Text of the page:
Sure you would have to shell out $15 a year to be a member
    Sure you would learn more than you need about Aviation but that's not a bad thing.

    Don't miss understand me if signing up for a $200 class is what helps you to pass the test then more power to you. Everyone is different.
    For my private I had some ground school with my instructor but mostly prepped for the written on my own. Kept studying and taking practice tests which you can do for free until I felt comfortable to take the test.

    My long winded point is. make sure you fully understand what you need to do and what your options are before opening your wallet.
    All the info is on the FAA website for FREE. Unmanned Aircraft Systems
    Will you have to read, research, click on a few links, ask some questions,.. to figure it? Yes you will, its how you learn. And if you don't have the time or energy to do it I don't think any class can help.

    I have been in education for over 25 years and I have yet to figure out a way to open someones head and poor knowledge in. An instructor can present it to you, but you have learn it, make the effort to understand it. with some guidance you can do it on your own.

    Before I paid someone to help me study I would make sure they hold an FAA instructor certificate. A ground Instructor would work for this.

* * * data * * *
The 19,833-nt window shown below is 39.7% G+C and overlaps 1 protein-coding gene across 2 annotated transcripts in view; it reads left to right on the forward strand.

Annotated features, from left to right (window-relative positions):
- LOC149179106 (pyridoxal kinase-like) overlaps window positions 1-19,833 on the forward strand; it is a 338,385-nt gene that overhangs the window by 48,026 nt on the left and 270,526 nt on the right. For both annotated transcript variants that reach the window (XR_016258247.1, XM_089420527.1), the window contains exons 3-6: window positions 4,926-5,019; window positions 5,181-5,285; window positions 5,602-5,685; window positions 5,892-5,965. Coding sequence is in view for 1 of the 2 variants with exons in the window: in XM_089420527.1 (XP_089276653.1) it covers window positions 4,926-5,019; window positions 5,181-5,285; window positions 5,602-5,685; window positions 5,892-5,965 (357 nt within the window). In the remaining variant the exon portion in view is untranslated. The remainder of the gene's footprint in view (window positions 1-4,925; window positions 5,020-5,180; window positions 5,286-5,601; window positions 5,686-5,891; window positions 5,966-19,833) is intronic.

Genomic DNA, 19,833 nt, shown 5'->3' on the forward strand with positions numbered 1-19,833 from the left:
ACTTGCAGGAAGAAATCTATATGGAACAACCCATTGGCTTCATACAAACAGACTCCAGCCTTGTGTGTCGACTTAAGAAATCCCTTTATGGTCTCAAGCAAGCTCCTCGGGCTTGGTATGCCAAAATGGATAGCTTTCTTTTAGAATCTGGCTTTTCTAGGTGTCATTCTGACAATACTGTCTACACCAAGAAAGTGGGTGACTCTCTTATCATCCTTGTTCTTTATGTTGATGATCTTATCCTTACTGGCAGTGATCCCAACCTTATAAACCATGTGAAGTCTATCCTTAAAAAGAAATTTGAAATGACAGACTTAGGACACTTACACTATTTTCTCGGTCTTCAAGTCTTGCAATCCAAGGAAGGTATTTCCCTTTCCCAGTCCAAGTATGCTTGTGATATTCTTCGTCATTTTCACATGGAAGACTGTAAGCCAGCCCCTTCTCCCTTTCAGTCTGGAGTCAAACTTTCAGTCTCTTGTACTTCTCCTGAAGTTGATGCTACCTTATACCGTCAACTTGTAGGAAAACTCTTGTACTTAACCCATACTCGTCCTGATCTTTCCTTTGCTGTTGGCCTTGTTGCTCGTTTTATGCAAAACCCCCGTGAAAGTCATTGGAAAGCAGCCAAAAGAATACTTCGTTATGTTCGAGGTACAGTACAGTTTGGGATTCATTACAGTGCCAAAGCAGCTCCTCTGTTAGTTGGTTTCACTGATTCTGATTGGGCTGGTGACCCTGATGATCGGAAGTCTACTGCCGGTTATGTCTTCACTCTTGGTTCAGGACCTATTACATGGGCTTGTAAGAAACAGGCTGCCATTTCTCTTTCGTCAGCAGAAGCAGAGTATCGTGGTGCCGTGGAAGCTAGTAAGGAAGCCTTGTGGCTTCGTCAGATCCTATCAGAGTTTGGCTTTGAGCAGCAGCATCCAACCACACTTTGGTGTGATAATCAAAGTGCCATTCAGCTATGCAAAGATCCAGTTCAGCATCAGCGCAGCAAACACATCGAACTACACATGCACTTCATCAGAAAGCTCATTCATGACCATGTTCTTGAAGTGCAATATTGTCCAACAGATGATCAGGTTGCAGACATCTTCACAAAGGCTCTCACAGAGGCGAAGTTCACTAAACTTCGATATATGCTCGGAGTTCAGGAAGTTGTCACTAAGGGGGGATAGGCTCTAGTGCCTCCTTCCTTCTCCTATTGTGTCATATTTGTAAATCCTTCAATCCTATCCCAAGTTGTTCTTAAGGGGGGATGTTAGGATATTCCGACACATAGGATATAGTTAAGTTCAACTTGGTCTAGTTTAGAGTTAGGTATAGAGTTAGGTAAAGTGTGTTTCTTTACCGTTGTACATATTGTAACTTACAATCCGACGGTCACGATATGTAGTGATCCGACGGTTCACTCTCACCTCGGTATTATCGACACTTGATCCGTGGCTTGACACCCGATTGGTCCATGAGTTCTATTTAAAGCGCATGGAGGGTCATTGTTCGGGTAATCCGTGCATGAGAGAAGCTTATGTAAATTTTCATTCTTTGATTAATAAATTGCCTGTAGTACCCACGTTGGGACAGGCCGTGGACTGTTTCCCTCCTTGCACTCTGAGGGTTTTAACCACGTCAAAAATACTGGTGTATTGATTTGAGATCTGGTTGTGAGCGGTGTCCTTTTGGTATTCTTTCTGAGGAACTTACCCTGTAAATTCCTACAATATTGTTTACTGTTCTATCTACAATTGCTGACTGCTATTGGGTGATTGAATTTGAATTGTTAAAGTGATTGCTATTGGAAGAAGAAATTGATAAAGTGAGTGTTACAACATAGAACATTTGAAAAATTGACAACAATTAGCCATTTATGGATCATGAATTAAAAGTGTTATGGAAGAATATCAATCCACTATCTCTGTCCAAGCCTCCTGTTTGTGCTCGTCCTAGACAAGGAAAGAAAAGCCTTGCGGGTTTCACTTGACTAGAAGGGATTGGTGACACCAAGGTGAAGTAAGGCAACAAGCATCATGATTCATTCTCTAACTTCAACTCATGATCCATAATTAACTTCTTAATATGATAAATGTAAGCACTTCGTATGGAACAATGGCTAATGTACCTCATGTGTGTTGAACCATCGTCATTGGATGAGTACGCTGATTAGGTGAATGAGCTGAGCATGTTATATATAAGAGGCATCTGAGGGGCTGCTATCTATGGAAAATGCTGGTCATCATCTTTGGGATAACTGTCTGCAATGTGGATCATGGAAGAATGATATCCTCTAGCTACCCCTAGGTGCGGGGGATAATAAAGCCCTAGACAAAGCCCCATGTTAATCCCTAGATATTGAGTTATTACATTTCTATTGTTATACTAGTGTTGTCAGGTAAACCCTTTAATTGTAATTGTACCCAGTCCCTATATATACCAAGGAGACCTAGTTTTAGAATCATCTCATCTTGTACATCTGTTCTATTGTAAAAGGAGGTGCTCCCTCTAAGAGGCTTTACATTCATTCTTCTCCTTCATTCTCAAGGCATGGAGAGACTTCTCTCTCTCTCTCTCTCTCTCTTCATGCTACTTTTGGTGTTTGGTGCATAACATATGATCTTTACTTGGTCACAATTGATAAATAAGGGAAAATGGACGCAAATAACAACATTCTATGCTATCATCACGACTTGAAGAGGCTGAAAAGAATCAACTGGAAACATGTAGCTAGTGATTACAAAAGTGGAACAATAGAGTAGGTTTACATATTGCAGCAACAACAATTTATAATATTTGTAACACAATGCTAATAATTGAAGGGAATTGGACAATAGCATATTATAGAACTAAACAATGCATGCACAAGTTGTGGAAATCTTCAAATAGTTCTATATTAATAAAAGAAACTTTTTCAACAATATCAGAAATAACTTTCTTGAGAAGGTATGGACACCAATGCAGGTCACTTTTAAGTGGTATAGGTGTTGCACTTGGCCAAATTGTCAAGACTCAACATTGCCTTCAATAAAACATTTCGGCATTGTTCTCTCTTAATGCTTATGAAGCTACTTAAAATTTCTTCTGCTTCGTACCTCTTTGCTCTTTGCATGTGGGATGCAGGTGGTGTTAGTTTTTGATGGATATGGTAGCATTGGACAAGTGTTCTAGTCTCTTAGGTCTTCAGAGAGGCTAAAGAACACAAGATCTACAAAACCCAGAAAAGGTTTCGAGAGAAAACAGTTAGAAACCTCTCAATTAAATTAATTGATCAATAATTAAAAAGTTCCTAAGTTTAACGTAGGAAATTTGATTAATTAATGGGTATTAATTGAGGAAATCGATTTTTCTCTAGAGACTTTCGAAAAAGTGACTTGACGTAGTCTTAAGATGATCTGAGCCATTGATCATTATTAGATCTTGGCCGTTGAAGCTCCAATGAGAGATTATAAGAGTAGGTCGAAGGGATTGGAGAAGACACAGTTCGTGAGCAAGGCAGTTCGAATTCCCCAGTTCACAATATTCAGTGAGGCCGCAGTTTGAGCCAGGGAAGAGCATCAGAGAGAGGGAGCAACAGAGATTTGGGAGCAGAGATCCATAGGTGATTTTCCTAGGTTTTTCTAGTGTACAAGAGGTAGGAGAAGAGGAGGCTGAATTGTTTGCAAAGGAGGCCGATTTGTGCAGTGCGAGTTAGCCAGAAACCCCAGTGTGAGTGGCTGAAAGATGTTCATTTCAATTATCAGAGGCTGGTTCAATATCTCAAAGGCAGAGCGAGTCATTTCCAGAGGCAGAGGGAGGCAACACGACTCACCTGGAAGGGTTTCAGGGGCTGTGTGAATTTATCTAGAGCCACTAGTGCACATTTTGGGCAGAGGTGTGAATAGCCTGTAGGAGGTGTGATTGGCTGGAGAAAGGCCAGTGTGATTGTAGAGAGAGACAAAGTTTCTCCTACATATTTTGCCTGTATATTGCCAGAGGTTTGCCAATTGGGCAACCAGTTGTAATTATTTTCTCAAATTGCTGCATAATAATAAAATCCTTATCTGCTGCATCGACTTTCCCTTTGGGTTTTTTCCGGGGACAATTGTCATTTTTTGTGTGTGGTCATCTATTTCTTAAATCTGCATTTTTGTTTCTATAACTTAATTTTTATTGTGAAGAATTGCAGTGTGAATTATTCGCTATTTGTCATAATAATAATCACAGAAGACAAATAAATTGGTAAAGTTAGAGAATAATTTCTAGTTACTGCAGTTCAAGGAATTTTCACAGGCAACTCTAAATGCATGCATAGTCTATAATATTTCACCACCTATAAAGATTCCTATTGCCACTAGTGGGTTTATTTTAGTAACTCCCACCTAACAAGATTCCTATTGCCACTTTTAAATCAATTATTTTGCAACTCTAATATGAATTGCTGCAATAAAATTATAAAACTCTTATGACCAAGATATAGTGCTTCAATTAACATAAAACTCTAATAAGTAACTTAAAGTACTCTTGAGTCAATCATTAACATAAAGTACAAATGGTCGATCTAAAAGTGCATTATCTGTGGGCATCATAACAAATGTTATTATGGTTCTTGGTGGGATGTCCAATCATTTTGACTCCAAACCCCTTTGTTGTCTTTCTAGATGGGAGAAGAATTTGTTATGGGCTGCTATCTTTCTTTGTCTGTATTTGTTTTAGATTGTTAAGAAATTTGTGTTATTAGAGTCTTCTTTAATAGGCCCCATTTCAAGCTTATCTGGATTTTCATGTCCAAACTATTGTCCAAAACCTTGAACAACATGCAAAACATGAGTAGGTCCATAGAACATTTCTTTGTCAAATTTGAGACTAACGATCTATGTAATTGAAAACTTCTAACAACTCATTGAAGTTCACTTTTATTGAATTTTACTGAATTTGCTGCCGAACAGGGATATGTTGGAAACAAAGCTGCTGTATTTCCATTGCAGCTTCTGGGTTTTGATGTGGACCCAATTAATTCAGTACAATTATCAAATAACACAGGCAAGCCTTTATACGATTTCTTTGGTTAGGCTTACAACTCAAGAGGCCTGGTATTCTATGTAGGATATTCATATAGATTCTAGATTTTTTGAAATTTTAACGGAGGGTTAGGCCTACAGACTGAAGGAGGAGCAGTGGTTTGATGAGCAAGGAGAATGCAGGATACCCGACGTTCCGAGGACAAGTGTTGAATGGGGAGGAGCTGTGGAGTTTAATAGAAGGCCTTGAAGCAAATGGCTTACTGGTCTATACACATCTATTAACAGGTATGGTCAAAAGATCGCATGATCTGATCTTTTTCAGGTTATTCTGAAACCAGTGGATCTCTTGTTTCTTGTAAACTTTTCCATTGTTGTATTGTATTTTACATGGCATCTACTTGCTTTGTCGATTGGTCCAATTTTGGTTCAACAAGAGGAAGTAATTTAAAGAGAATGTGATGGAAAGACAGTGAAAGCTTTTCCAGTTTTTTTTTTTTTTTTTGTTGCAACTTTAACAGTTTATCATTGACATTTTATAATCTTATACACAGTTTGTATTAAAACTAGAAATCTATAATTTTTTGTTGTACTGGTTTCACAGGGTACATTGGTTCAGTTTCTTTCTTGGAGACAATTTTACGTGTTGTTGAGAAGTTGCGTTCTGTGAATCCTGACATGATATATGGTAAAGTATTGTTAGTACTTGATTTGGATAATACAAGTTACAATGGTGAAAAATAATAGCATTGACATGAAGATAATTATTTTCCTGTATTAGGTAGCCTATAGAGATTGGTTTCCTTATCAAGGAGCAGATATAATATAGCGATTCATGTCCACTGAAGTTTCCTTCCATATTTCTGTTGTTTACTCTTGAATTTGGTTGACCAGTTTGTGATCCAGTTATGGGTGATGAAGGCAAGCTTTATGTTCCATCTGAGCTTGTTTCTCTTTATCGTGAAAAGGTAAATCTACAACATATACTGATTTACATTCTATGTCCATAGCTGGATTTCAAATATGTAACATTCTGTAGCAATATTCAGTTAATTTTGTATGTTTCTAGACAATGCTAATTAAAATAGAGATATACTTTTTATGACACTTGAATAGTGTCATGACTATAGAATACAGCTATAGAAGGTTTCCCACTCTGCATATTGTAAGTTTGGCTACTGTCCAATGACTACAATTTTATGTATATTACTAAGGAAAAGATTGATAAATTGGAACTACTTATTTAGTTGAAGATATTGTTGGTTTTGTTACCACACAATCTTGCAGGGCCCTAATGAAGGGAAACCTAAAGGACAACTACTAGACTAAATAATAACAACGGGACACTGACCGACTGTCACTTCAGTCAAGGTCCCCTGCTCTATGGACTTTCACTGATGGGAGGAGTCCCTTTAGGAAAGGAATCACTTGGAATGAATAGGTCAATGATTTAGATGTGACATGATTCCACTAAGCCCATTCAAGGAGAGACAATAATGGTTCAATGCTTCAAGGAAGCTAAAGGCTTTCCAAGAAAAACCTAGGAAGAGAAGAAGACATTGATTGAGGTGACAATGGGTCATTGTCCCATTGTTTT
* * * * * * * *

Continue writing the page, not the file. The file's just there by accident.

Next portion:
To those of you wanting to take the Part 107 test at the CAT center if you have questions please ask here on the forum.
    I know there are lots of pilots on this forum that will help answer questions for you as you prep for your tests.

    my $0.02
     
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  13. Huskerfan

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    Well said and thank you! There appears to be a lot of stuff on the FAA web site for free so I'll take advantage of that. ;)
     
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  14. Mike_Flys

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    Excuse the side note but I am very excited about Part 107 and what this means for the industry. I truly believe that the technology being developed for this will change the world.